Video: Saudi women rev up motorbikes, as end to driving ban nears

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Video: Saudi women rev up motorbikes, as end to driving ban nears

As Saudi Arabia prepares to lift the ban on women driving on June 24, some women are learning to ride motorbikes.


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Published: Wed 13 Jun 2018, 7:20 AM

Last updated: Wed 13 Jun 2018, 10:50 AM

Even a year ago, it would have been hard to imagine - Saudi women clad in Harley-Davidson t-shirts, revving motorbikes at a Riyadh sports circuit.
But ahead of the historic lifting of a decades-long ban on female drivers on June 24, women gather weekly at the privately owned Bikers Skills Institute to learn how to ride bikes.
Overturning the world's only ban on female drivers, long a symbol of repression against women, is the most striking reform yet launched by Crown Prince Mohammed bin Salman.

"I grew up watching my family riding bikes," Noura told AFP as she mounted a Yamaha Virago.
"Now I hope. to have enough skills to ride on the street."
Next to her, revving a Suzuki, sat Leen Tinawi, a 19-year-old Saudi-born Jordanian.
For both women, biking is not just an adrenaline-fueled passion, but also a form of empowerment.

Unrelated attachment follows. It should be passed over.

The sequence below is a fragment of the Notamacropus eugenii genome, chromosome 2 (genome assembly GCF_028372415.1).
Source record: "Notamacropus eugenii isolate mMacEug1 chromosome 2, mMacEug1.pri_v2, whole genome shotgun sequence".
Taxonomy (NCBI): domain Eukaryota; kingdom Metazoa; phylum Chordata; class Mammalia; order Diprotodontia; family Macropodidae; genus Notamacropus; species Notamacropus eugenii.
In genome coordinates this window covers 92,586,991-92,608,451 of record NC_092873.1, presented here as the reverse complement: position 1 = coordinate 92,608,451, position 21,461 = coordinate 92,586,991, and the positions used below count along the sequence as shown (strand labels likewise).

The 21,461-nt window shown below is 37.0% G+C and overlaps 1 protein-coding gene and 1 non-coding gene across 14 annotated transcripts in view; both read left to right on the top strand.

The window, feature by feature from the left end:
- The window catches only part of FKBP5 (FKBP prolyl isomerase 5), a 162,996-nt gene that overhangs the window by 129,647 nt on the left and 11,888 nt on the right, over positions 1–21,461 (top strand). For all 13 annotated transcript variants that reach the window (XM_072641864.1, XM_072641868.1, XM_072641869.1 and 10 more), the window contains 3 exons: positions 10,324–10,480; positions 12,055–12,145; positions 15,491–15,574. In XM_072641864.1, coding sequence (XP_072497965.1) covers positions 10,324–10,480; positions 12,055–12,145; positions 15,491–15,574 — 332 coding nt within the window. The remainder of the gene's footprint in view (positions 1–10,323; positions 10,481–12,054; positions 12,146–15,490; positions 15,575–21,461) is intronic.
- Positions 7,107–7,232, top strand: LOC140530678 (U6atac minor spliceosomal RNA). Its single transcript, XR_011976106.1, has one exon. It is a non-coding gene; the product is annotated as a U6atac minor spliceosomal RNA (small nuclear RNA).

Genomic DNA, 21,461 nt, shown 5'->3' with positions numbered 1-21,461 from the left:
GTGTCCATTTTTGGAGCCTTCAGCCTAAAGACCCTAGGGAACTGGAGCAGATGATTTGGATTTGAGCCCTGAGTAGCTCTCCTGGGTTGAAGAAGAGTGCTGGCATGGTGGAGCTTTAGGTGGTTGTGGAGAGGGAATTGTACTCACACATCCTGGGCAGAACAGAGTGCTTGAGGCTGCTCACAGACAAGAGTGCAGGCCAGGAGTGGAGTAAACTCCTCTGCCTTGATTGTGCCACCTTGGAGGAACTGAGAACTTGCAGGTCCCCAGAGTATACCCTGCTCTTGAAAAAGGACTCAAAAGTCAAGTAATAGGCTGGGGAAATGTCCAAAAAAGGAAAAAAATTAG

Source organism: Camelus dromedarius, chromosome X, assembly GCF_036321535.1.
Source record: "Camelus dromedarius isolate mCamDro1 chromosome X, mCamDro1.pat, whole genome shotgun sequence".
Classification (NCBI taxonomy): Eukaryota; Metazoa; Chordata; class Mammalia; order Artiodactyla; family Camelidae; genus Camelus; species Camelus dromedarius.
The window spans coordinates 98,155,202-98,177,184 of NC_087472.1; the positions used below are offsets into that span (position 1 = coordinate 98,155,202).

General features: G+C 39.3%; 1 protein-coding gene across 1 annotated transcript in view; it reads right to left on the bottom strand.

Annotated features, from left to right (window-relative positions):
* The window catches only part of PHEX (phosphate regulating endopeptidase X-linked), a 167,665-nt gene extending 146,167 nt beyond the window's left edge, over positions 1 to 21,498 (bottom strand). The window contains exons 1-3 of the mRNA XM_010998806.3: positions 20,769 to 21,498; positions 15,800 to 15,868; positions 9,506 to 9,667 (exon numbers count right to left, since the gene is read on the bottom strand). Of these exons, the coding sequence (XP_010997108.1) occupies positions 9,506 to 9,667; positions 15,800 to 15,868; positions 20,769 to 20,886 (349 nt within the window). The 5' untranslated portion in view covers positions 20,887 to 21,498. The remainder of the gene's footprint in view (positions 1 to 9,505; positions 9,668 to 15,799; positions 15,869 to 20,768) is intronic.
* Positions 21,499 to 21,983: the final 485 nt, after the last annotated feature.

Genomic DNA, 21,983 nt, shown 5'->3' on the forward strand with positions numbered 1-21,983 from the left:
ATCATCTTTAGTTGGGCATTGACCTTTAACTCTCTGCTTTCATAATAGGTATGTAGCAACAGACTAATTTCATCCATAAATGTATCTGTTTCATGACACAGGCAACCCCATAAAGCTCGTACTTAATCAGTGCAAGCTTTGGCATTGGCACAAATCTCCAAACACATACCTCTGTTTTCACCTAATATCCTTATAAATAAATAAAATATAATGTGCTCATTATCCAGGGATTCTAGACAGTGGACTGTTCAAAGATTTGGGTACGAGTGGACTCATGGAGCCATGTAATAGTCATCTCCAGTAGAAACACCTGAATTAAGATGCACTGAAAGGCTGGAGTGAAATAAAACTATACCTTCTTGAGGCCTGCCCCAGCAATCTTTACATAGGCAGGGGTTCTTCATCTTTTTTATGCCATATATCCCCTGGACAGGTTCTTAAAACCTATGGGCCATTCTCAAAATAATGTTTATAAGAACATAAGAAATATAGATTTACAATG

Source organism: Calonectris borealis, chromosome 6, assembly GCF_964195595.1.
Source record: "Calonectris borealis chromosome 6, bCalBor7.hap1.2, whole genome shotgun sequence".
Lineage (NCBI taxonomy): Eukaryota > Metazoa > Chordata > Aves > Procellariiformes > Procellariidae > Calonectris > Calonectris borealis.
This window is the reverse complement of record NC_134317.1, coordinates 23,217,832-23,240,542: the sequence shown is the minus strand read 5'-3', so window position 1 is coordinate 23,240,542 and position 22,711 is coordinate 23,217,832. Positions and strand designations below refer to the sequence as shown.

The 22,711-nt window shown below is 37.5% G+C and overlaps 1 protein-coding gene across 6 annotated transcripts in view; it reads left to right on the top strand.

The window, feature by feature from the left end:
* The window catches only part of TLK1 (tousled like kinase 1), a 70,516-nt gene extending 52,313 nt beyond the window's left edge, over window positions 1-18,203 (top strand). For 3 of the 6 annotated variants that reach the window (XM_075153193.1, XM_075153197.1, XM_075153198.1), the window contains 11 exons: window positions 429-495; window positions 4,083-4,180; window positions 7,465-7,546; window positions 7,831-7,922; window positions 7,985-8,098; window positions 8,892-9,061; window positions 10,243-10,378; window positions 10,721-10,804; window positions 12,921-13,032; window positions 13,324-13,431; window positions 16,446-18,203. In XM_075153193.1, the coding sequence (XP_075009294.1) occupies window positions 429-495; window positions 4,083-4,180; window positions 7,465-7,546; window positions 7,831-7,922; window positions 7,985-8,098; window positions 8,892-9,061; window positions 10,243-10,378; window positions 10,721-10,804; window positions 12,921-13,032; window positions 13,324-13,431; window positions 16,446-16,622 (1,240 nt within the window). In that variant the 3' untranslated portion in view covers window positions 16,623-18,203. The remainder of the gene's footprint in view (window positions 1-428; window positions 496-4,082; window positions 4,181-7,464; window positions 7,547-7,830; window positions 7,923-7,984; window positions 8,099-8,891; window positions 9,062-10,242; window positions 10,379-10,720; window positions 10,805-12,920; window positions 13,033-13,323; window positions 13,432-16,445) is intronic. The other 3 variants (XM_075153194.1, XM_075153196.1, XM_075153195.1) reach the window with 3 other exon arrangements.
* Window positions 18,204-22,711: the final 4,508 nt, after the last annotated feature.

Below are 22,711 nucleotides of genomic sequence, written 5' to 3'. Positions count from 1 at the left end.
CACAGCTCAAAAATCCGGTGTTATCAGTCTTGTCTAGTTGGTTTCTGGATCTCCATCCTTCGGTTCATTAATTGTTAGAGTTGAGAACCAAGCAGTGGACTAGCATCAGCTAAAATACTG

"I can summarise the whole experience of riding a bike in one word - freedom," Tinawi said.

'It's your turn to ride'
Both bikers follow their Ukrainian instructor, 39-year-old Elena Bukaryeva, who rides a Harley-Davidson.
Most days the circuit is the domain of drag racers and bike enthusiasts - all men.
But since offering courses to women in February on the basics of bike riding, four female enthusiasts have enrolled, most of them Saudis, Bukaryeva said.

"They always wanted to learn how to ride a motorcycle. And now they are saying 'it's my time,'" Bukaryeva told AFP.
She echoed a catchphrase printed on the institute's promotional material: "It's your turn to ride."
Asked why more women had not enrolled for the course, which costs 1,500 riyals ($400), Bukaryeva said: "Maybe their families stop them."
Tinawi echoed the sentiment, saying she faced strong reservations from her family.
"My parents said: 'You on a bike? You are a girl. It's dangerous,'" she told AFP.
In Saudi Arabia, taking the wheel has long been a man's prerogative.
Many women fear they are still easy prey for conservatives in a nation where male "guardians" - their fathers, husbands or other relatives - can exercise arbitrary authority to make decisions on their behalf.
"Expect more accidents" because of women is a common refrain in an avalanche of sexist comments on Twitter.
The government has preemptively addressed concerns of abuse by outlawing sexual harassment with a prison term of up to five years and a maximum penalty of 300,000 riyals.
'Climate of fear'
The most immediate practical worry for female motorists is the dress code.
Inside the private institute, the bikers wear skinny jeans, with abrasion-proof knee pads wrapped outside - but that is still unthinkable in public.
Abaya robes are impractical while riding as their flowing hems could get caught up in the wheels.
Many women also complain that female instructors are in short supply and that classes are expensive.
Back at the institute, as the floodlights dimmed and the women bikers donned their abayas to leave, the crackdown was not a topic of discussion.
"A climate of fear is now evident in Saudi Arabia," Hadid said.

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